J. C. Maxwell’s, ‘Dynamical theory of the electromagnetic field’

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                                <s>Hence the total counter current in each element 
1/[rho] (T<sub><s>0<\s>[infinity]<\sub> - T<sub><s>[infinity]<\s>0<\sub>) + [mu][pi]/[rho]<sup>2<\sup> Pr<sup>2<\sup> 
Integrating over the section of the wire from r = 0 to r = r 
1/[rho] (T<sub><s>0<\s>[infinity]<\sub> - T<sub><s>[infinity]<\s>0<\sub>)[pi]r<sup>2<\sup> + [mu][pi]/[rho]<sup>2<\sup> P[pi]r<sup>4<\sup>/2 
or since P/[rho] = p and if C be the total current c = [pi]r<sup>2<\sup>p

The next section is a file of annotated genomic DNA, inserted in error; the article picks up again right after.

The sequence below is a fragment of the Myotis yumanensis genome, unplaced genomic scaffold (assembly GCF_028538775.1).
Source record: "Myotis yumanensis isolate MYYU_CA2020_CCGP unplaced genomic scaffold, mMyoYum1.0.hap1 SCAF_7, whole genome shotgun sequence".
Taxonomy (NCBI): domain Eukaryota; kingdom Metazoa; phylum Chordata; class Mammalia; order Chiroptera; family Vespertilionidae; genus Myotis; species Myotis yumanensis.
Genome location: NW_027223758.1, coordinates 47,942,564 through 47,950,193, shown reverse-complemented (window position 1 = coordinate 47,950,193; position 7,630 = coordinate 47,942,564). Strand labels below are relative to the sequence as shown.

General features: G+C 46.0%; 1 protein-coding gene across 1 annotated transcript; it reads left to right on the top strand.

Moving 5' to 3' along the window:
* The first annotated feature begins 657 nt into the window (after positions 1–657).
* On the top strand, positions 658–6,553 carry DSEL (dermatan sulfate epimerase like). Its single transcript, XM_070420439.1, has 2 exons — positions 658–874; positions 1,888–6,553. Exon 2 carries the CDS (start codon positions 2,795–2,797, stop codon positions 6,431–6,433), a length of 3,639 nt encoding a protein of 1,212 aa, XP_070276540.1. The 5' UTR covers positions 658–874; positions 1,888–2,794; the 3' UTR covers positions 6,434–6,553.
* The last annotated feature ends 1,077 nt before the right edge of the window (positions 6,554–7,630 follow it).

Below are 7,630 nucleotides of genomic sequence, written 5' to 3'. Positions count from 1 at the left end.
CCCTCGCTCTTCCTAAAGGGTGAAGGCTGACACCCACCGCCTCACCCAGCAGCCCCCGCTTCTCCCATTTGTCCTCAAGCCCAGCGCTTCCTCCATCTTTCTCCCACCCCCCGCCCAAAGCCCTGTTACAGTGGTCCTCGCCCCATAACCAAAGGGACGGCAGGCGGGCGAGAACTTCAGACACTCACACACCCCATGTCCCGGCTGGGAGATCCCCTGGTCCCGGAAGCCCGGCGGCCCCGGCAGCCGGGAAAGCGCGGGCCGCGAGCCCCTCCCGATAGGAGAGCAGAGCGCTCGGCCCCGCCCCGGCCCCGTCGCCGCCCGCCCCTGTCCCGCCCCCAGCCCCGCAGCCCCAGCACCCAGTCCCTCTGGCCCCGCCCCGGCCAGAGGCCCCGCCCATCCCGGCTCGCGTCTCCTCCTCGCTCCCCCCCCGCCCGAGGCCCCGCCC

the second term becomes [half][mu][pi]/[rho] C r<sup>2<\sup> 
Now if p instead of being variable from the centre to the 
circumference of the wire had been uniform at every instant 
throughout the section the second term would have been 
3/4 [mu][pi]/[rho] Cr<sup>2<\sup> 
Now the counter current is L/R C 
Hence the correction to be applied on account of the 
current being variable is 
- 1/4 per unit of length <\s>

                            
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Manuscript details

Author
James Clerk Maxwell
Reference
PT/72/7
Series
PT
Date
1864
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Cite as

J. C. Maxwell’s, ‘Dynamical theory of the electromagnetic field’, 1864. From The Royal Society, PT/72/7

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